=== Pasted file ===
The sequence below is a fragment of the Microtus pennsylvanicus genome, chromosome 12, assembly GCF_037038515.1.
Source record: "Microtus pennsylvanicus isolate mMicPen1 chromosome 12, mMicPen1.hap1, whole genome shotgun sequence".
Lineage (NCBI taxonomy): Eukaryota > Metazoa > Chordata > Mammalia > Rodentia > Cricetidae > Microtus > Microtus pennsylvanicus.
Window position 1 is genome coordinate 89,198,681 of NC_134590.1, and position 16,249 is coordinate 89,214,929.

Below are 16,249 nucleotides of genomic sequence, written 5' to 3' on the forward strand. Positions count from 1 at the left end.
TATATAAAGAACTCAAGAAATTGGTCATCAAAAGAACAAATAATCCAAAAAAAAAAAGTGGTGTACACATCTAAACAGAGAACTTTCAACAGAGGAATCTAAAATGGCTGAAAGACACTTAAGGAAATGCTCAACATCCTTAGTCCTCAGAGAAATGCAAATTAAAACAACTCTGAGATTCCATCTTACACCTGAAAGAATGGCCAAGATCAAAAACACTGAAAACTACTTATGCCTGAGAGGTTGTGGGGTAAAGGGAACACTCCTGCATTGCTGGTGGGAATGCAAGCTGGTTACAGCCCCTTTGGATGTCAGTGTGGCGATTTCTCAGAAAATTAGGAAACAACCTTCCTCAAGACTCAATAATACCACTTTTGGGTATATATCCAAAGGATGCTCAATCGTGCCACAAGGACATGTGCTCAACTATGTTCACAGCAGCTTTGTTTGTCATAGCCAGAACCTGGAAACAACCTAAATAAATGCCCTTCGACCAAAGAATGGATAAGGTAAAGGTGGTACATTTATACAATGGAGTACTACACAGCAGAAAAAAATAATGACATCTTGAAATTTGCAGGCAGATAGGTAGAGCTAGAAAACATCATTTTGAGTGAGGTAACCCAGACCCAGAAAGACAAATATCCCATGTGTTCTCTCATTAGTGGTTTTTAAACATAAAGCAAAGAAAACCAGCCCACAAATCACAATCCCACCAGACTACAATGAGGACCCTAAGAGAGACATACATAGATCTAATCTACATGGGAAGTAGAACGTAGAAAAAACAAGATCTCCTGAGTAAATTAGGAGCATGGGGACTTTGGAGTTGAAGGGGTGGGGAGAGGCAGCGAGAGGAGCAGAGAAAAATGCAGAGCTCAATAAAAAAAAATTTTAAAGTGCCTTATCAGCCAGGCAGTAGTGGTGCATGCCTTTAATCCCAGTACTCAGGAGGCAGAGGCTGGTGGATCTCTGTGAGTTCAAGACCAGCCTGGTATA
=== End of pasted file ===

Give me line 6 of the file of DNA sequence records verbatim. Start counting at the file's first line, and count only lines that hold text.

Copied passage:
TATATAAAGAACTCAAGAAATTGGTCATCAAAAGAACAAATAATCCAAAAAAAAAAAGTGGTGTACACATCTAAACAGAGAACTTTCAACAGAGGAATCTAAAATGGCTGAAAGACACTTAAGGAAATGCTCAACATCCTTAGTCCTCAGAGAAATGCAAATTAAAACAACTCTGAGATTCCATCTTACACCTGAAAGAATGGCCAAGATCAAAAACACTGAAAACTACTTATGCCTGAGAGGTTGTGGGGTAAAGGGAACACTCCTGCATTGCTGGTGGGAATGCAAGCTGGTTACAGCCCCTTTGGATGTCAGTGTGGCGATTTCTCAGAAAATTAGGAAACAACCTTCCTCAAGACTCAATAATACCACTTTTGGGTATATATCCAAAGGATGCTCAATCGTGCCACAAGGACATGTGCTCAACTATGTTCACAGCAGCTTTGTTTGTCATAGCCAGAACCTGGAAACAACCTAAATAAATGCCCTTCGACCAAAGAATGGATAAGGTAAAGGTGGTACATTTATACAATGGAGTACTACACAGCAGAAAAAAATAATGACATCTTGAAATTTGCAGGCAGATAGGTAGAGCTAGAAAACATCATTTTGAGTGAGGTAACCCAGACCCAGAAAGACAAATATCCCATGTGTTCTCTCATTAGTGGTTTTTAAACATAAAGCAAAGAAAACCAGCCCACAAATCACAATCCCACCAGACTACAATGAGGACCCTAAGAGAGACATACATAGATCTAATCTACATGGGAAGTAGAACGTAGAAAAAACAAGATCTCCTGAGTAAATTAGGAGCATGGGGACTTTGGAGTTGAAGGGGTGGGGAGAGGCAGCGAGAGGAGCAGAGAAAAATGCAGAGCTCAATAAAAAAAAATTTTAAAGTGCCTTATCAGCCAGGCAGTAGTGGTGCATGCCTTTAATCCCAGTACTCAGGAGGCAGAGGCTGGTGGATCTCTGTGAGTTCAAGACCAGCCTGGTATA